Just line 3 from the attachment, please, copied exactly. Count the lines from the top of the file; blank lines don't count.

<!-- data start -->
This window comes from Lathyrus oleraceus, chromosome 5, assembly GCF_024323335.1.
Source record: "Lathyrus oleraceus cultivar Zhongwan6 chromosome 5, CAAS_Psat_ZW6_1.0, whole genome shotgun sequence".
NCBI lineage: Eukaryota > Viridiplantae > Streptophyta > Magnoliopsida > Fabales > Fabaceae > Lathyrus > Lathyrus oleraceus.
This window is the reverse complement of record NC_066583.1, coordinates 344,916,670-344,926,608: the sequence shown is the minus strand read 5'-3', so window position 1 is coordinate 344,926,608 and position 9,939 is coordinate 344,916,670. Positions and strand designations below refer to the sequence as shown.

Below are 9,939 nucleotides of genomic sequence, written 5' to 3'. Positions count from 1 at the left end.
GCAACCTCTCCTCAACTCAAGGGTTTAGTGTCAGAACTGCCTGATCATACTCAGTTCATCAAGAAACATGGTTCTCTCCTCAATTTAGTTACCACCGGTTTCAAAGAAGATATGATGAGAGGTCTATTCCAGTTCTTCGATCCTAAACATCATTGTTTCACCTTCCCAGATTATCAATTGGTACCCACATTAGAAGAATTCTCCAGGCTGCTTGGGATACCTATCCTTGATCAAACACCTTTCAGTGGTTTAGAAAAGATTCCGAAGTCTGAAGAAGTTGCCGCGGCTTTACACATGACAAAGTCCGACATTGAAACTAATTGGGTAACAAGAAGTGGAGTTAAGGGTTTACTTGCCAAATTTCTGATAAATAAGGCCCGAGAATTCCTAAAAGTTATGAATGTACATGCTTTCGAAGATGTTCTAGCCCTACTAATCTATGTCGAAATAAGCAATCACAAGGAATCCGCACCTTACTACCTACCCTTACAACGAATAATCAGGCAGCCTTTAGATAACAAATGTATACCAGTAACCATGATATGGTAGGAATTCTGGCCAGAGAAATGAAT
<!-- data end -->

NCBI lineage: Eukaryota > Viridiplantae > Streptophyta > Magnoliopsida > Fabales > Fabaceae > Lathyrus > Lathyrus oleraceus.